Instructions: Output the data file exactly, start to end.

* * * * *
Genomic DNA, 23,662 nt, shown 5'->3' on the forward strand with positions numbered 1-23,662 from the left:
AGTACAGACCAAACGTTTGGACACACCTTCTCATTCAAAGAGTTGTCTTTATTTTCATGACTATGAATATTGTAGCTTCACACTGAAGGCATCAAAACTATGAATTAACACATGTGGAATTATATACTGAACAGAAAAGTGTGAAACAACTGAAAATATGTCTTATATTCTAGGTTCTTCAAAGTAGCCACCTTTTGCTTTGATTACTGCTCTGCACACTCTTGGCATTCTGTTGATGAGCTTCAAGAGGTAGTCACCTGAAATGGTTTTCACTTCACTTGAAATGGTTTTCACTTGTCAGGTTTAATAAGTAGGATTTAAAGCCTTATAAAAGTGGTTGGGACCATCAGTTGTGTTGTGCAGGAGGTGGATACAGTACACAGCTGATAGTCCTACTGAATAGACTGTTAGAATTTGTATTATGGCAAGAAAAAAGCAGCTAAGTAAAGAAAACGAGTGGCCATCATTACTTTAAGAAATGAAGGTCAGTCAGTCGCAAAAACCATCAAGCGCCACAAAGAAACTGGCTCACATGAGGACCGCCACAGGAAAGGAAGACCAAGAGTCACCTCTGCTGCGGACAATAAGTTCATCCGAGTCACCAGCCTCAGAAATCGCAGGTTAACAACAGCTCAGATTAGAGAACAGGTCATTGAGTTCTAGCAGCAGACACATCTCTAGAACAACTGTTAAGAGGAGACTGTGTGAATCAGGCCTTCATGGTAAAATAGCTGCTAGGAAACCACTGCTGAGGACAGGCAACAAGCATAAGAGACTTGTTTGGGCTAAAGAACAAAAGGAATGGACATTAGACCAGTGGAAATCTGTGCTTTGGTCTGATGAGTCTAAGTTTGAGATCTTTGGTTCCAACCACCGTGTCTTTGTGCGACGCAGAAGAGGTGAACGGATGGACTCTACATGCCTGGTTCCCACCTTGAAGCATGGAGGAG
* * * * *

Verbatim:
Genomic DNA, 23,662 nt, shown 5'->3' on the forward strand with positions numbered 1-23,662 from the left:
AGTACAGACCAAACGTTTGGACACACCTTCTCATTCAAAGAGTTGTCTTTATTTTCATGACTATGAATATTGTAGCTTCACACTGAAGGCATCAAAACTATGAATTAACACATGTGGAATTATATACTGAACAGAAAAGTGTGAAACAACTGAAAATATGTCTTATATTCTAGGTTCTTCAAAGTAGCCACCTTTTGCTTTGATTACTGCTCTGCACACTCTTGGCATTCTGTTGATGAGCTTCAAGAGGTAGTCACCTGAAATGGTTTTCACTTCACTTGAAATGGTTTTCACTTGTCAGGTTTAATAAGTAGGATTTAAAGCCTTATAAAAGTGGTTGGGACCATCAGTTGTGTTGTGCAGGAGGTGGATACAGTACACAGCTGATAGTCCTACTGAATAGACTGTTAGAATTTGTATTATGGCAAGAAAAAAGCAGCTAAGTAAAGAAAACGAGTGGCCATCATTACTTTAAGAAATGAAGGTCAGTCAGTCGCAAAAACCATCAAGCGCCACAAAGAAACTGGCTCACATGAGGACCGCCACAGGAAAGGAAGACCAAGAGTCACCTCTGCTGCGGACAATAAGTTCATCCGAGTCACCAGCCTCAGAAATCGCAGGTTAACAACAGCTCAGATTAGAGAACAGGTCATTGAGTTCTAGCAGCAGACACATCTCTAGAACAACTGTTAAGAGGAGACTGTGTGAATCAGGCCTTCATGGTAAAATAGCTGCTAGGAAACCACTGCTGAGGACAGGCAACAAGCATAAGAGACTTGTTTGGGCTAAAGAACAAAAGGAATGGACATTAGACCAGTGGAAATCTGTGCTTTGGTCTGATGAGTCTAAGTTTGAGATCTTTGGTTCCAACCACCGTGTCTTTGTGCGACGCAGAAGAGGTGAACGGATGGACTCTACATGCCTGGTTCCCACCTTGAAGCATGGAGGAG